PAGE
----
Following the pedestrian walkway along the Danube brings you to Petőfi tér where the Greek Orthodox church (Gőrőgkeleti templom) is situated. This formerly presented a twin-towered facade (of 1872-4) to the river, but the SW tower was destroyed in 1944 and has not been rebuilt (see title picture above, church centre left). The church behind the facade is older, 1791-4 and has a spacious nave and aisles with slim Corinthian columns supporting the roof. There is a huge iconostasis and shortly after this picture was taken the two central doors opened to reveal several priests richly dressed in golden robes and a richly appointed altar. It felt like a piece of theatre as we watched from the west vestibule.

The road at the side of the church leads back to the Váci útca. A modernistic walkway through glazed office frontages to the right would take you to the Servite church and the Lutheran church, but I found neither open. Best to have a rest and a drink in one of the cafes as our pedestrian road opens out into a pleasant square (Vőrősmarty tér) and terminates. The many streets to the north and east will take you towards Budapest's Cathedral of St Stephen, otherwise called The Basilica.

The church was begun in 1851 to the plans of József Hild, who died in 1867. Another architect Miklós Ybl took over and detected flaws in the nearly completed structure. In January 1868, eight days after he withdrew all the workmen and fenced the site off, the huge dome collapsed. The church had to be begun anew. Ybl too never lived to see the church completed, dying in 1891. The church was consecrated in1905. Badly damaged in World War Two, and the dome burnt out by fire in 1946. Since 1989 there has been a major restoration of this huge church ongoing. The facade looks wonderful now it is cleaned and is in stark contrast to the rather blackened stone of the side walls and apse. Unfortunately tourists arrive by the coachload.

In plan it is really a greek cross with E apse, a dome and flanking towers to the west end. The dome was sadly still full of scaffolding but the main body of the church is fully restored and redecorated. This is in sharp contrast to the one bay side chapels east and west of the transepts where years of neglect and grime show the state of the interior during the communist era. The church was made a co-cathedral of the archdiocese of Esztergom-Budapest in 1993. (I recommend the small restaurant south of the SW tower on the street corner too by the way!) Along with the traffic, trams etc follow the Károly kőrút until the towers below come into view.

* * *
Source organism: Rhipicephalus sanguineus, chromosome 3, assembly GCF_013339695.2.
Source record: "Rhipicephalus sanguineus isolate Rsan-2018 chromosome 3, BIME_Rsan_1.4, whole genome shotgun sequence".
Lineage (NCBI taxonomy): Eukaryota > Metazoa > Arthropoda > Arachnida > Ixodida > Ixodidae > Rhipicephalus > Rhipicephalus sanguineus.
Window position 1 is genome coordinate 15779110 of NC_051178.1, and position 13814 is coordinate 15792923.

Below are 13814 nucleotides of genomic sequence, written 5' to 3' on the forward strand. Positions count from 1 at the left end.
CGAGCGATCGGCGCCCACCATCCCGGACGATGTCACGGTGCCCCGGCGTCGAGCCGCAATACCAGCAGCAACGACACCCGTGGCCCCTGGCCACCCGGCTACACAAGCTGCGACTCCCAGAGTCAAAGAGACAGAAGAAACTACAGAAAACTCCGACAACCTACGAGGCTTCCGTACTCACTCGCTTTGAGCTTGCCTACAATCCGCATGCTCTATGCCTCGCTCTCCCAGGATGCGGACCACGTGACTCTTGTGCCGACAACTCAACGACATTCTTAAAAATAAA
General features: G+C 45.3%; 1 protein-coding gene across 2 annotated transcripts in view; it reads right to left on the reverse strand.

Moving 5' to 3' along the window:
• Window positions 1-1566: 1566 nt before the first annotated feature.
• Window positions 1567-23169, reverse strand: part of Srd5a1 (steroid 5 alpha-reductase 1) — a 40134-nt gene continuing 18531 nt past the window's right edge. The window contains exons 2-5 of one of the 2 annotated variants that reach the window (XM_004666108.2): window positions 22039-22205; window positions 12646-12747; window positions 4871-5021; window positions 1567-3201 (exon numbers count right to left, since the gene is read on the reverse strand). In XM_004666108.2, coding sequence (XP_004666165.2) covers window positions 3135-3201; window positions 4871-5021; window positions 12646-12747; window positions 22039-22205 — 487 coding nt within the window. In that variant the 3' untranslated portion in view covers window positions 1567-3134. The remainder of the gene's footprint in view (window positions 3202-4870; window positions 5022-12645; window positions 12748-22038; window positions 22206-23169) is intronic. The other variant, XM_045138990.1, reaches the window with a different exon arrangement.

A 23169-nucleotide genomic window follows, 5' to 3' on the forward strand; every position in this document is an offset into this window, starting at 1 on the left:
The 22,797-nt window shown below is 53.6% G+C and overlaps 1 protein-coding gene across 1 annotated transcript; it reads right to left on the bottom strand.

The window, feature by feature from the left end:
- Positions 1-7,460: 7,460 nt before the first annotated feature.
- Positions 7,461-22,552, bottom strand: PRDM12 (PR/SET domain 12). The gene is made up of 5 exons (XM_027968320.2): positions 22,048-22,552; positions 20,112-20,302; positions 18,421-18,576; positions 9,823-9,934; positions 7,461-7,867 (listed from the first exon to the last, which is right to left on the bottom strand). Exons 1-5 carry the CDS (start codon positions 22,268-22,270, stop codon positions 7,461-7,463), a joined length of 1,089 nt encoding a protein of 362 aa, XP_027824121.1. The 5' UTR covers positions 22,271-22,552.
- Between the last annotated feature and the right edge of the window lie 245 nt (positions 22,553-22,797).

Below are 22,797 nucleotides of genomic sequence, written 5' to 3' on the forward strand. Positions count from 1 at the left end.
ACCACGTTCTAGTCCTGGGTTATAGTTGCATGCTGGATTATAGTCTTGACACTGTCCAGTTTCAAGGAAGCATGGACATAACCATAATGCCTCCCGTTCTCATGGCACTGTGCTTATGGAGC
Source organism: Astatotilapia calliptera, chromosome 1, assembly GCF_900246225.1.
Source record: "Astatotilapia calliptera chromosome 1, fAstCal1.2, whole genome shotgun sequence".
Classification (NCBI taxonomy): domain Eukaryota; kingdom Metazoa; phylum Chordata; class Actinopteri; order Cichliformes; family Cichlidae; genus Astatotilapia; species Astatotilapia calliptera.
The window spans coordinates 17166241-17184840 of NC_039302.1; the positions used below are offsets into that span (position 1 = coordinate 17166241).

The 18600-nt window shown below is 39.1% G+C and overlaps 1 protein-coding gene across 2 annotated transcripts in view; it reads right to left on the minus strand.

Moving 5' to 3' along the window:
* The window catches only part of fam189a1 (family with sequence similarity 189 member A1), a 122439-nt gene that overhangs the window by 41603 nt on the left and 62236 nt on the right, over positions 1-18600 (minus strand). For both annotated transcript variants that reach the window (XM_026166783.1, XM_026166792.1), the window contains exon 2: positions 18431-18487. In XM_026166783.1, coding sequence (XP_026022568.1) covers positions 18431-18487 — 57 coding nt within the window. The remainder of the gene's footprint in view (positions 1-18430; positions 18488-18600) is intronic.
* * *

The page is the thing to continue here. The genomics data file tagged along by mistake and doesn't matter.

In a major departure for this site the building above is NOT a church. This is the Great Synagogue in the Dóhany utca. It is the second largest synagogue in the world (Largest is in New York). Built 1854-9 to the plans of Ludwig Forster, it is built of brick and iron, more like a cathedral to look out and in a sort of Byzantine-Muslim style. The arcades are of cast-iron (I know, I knocked them). The pews are still inscribed with the names of the families who occupied them, many of them dying out in the Pest Ghetto in WW2. Recently restored to all its glory, the interior is breathtaking. Two tiers of galleries for the women, and some astonishing light fittings too! This was well worth the admission charge which also includes entrance to the Jewish Museum next door with its richly appointed exhibits. Back to the Károly kőrút to the major crossroads and turn right heading back to the Elisabeth Bridge, and on the left our final church is seen.

The Franciscan Church (Ferenciek templom) is a medieval site, their church was turned into a mosque, and back into a church again in 1686. However the entire church was rebuilt 1727-43. the tower, standing at the SE corner of the church looks more like one of Wren's City of London steeples, and in fact the top dates from 1861.

From here I went back to the Hotel, and had a wonderful ice-cream on the way from the small gellateria I passed earlier between the University and St Michael's churches for 60ft (15p, 20c).

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page created 29th July 2000